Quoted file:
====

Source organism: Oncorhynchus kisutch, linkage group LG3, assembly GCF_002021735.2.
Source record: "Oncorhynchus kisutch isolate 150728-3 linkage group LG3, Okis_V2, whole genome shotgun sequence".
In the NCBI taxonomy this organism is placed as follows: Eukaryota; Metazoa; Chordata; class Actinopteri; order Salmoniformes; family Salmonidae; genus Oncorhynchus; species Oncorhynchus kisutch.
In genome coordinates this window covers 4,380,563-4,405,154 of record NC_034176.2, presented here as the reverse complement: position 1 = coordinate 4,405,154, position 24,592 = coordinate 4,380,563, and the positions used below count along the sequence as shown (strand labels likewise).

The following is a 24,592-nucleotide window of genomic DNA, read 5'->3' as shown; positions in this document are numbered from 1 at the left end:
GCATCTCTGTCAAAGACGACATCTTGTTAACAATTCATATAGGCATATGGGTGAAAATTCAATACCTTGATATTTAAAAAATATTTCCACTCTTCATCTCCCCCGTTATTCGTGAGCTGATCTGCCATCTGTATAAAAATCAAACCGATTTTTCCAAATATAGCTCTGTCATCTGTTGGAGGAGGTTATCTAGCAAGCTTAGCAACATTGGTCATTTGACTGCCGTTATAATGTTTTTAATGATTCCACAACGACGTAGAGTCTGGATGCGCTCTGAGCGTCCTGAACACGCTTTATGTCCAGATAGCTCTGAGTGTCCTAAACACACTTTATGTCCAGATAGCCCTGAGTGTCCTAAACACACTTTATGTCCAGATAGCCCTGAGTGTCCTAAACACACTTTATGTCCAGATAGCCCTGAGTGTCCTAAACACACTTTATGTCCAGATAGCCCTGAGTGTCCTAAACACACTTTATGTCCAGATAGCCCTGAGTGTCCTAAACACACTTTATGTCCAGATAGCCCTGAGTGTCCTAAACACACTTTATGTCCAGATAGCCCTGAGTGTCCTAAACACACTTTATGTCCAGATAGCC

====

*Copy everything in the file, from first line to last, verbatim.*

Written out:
Source organism: Oncorhynchus kisutch, linkage group LG3, assembly GCF_002021735.2.
Source record: "Oncorhynchus kisutch isolate 150728-3 linkage group LG3, Okis_V2, whole genome shotgun sequence".
In the NCBI taxonomy this organism is placed as follows: Eukaryota; Metazoa; Chordata; class Actinopteri; order Salmoniformes; family Salmonidae; genus Oncorhynchus; species Oncorhynchus kisutch.
In genome coordinates this window covers 4,380,563-4,405,154 of record NC_034176.2, presented here as the reverse complement: position 1 = coordinate 4,405,154, position 24,592 = coordinate 4,380,563, and the positions used below count along the sequence as shown (strand labels likewise).

The following is a 24,592-nucleotide window of genomic DNA, read 5'->3' as shown; positions in this document are numbered from 1 at the left end:
GCATCTCTGTCAAAGACGACATCTTGTTAACAATTCATATAGGCATATGGGTGAAAATTCAATACCTTGATATTTAAAAAATATTTCCACTCTTCATCTCCCCCGTTATTCGTGAGCTGATCTGCCATCTGTATAAAAATCAAACCGATTTTTCCAAATATAGCTCTGTCATCTGTTGGAGGAGGTTATCTAGCAAGCTTAGCAACATTGGTCATTTGACTGCCGTTATAATGTTTTTAATGATTCCACAACGACGTAGAGTCTGGATGCGCTCTGAGCGTCCTGAACACGCTTTATGTCCAGATAGCTCTGAGTGTCCTAAACACACTTTATGTCCAGATAGCCCTGAGTGTCCTAAACACACTTTATGTCCAGATAGCCCTGAGTGTCCTAAACACACTTTATGTCCAGATAGCCCTGAGTGTCCTAAACACACTTTATGTCCAGATAGCCCTGAGTGTCCTAAACACACTTTATGTCCAGATAGCCCTGAGTGTCCTAAACACACTTTATGTCCAGATAGCCCTGAGTGTCCTAAACACACTTTATGTCCAGATAGCCCTGAGTGTCCTAAACACACTTTATGTCCAGATAGCC